Doris Salcedo is one of the foremost sculptors of our time and Moderna Museet Malmö is proud to present her first solo exhibition in Scandinavia, Plegaria Muda. It is an exhibition consisting of one single, newly produced work that will fill the entire Turbine hall.
Like few others, Doris Salcedo has given feelings of traumatic loss and suppressed sorrow a visual language and her work has engaged people all over the world. A pair of shoes from a missing person, or ordinary household furniture – such as a chair, a table or a bed – have, by her hand, been transformed into alternative memorials, impregnated with emotions of painful absence, while encapsulating a traumatic loss of human life.
In recent years Doris Salcedo has been increasingly noted for her large-scale installations and architectural interventions. In 2007, her work Shibboleth – a 167-metre-long crack in the floor of Tate Modern – stunned both museum visitors and the entire international art scene, while raising questions of borders, racial hatred and exclusion.
Although intimately entwined with the conflictual history of her native country, Colombia, the work of Doris Salcedo is based on thorough investigations of human conflict as manifested in different parts of the world and at different times in history. In a language that is subtle and poetic, yet of shattering power, she explores violence as a universal phenomenon and creates physical manifestations of the unspeakable wounds that it leaves behind.
The exhibition at Moderna Museet Malmö contains multiple references, and as an installation Plegaria Muda can evoke associations of a memorial or a collective burial site. It springs out of a three-year-long research of the ghettoes of South East Los Angeles, but is also a direct answer to repeated atrocities committed by groupings within the Colombian army between 2003 and 2009. Snared with false promises of job offers, some 1,500 young men, from poor and marginalised neighbourhoods, were in these years murdered, dressed up in rebel uniforms and falsely presented as guerrillas or paramilitaries killed in combat. As “false positives” these slaughtered young men allowed for units to fabricate results, and for officers to claim the financial rewards offered by the government for killed guerrillas.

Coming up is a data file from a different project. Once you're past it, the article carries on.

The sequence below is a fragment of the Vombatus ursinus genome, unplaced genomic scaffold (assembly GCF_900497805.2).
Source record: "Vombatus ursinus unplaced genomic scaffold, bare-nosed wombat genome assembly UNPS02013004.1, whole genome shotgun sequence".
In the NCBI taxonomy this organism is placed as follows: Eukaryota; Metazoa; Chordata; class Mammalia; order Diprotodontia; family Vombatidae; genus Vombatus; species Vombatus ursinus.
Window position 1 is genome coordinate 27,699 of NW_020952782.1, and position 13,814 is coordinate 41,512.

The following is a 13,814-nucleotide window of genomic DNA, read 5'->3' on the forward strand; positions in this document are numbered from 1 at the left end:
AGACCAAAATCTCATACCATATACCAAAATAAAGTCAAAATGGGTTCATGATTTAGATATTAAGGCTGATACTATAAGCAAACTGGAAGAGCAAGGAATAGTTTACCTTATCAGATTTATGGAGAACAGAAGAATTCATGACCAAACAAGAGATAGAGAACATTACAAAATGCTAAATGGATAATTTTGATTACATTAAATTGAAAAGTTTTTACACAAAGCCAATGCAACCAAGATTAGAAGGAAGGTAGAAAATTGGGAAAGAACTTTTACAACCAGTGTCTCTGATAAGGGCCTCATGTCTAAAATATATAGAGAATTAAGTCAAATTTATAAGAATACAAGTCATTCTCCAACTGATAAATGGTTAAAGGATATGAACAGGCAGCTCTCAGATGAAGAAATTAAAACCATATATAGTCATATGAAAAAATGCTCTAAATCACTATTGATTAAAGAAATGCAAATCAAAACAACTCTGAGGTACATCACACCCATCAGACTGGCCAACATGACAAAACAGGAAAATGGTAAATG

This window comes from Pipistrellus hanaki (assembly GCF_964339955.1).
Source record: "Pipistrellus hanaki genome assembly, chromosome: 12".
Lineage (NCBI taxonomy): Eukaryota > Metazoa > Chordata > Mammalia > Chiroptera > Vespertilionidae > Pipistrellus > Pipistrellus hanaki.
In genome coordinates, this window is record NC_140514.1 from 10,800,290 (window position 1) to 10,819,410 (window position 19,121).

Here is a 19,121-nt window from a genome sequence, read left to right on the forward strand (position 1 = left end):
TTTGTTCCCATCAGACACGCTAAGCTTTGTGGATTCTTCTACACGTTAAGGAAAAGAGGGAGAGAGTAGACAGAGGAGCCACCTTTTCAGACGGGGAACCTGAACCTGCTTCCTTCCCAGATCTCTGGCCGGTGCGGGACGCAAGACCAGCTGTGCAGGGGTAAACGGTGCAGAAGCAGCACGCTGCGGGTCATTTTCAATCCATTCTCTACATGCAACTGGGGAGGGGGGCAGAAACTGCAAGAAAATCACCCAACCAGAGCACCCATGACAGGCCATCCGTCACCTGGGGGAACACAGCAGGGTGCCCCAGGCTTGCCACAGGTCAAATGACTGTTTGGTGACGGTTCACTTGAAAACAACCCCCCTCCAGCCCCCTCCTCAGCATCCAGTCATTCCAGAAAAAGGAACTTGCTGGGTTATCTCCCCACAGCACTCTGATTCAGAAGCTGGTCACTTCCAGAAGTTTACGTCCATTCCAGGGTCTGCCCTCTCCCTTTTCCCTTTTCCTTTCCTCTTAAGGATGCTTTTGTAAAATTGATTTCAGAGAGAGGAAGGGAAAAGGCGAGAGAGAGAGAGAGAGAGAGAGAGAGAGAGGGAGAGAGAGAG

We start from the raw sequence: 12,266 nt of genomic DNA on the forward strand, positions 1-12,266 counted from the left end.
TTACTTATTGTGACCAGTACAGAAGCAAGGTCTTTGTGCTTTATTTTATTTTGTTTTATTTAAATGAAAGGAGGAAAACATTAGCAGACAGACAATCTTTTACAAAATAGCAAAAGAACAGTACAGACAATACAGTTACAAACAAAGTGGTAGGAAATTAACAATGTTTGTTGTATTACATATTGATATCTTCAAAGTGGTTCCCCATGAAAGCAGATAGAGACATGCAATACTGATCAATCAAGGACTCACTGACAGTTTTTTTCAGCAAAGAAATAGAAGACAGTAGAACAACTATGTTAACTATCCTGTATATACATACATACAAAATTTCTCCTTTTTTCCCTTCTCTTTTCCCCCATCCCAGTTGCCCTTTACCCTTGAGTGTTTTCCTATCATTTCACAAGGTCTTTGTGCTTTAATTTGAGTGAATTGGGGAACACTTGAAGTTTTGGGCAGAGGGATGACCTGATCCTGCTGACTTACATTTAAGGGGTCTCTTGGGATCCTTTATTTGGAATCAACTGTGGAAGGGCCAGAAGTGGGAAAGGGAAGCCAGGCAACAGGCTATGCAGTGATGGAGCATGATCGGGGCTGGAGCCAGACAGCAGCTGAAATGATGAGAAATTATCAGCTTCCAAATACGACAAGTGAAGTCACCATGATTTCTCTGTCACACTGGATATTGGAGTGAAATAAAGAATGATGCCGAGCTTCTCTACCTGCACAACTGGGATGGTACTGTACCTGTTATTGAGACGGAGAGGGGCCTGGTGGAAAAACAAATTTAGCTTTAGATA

Plegaria Muda may be translated as “Mute Prayer” and even though the piece responds to acts of violence, it imbues us with its contemplative stillness. It does not tell stories of individual victims, but in silence it gives voice to a collective trauma that has caused festering wounds throughout an entire social fabric. Removed from a private, anonymous invisibility to the very centre of this piece is a repressed and unprocessed sorrow - a sorrow that can find no place where violent death has been reduced to complete insignificance.
Curated by Joa Ljungberg, Curator at Moderna Museet Malmö and Isabel Carlos, Director of CAM-Fundação Calouste Gulbenkian and Lead Curator for the tour of Plegaria Muda.
The exhibition Plegaria Muda is commissioned by Moderna Museet Malmö and CAM-Fundação Calouste Gulbenkian in Portugal and has been produced in close partnership with MUAC – Museo Universitario Arte Contemporáneo, Mexico City; MAXXI – Museo nazionale delle arti del XXI secolo, Rome, and Pinacoteca do Estado de São Paulo.
The exhibition is supported by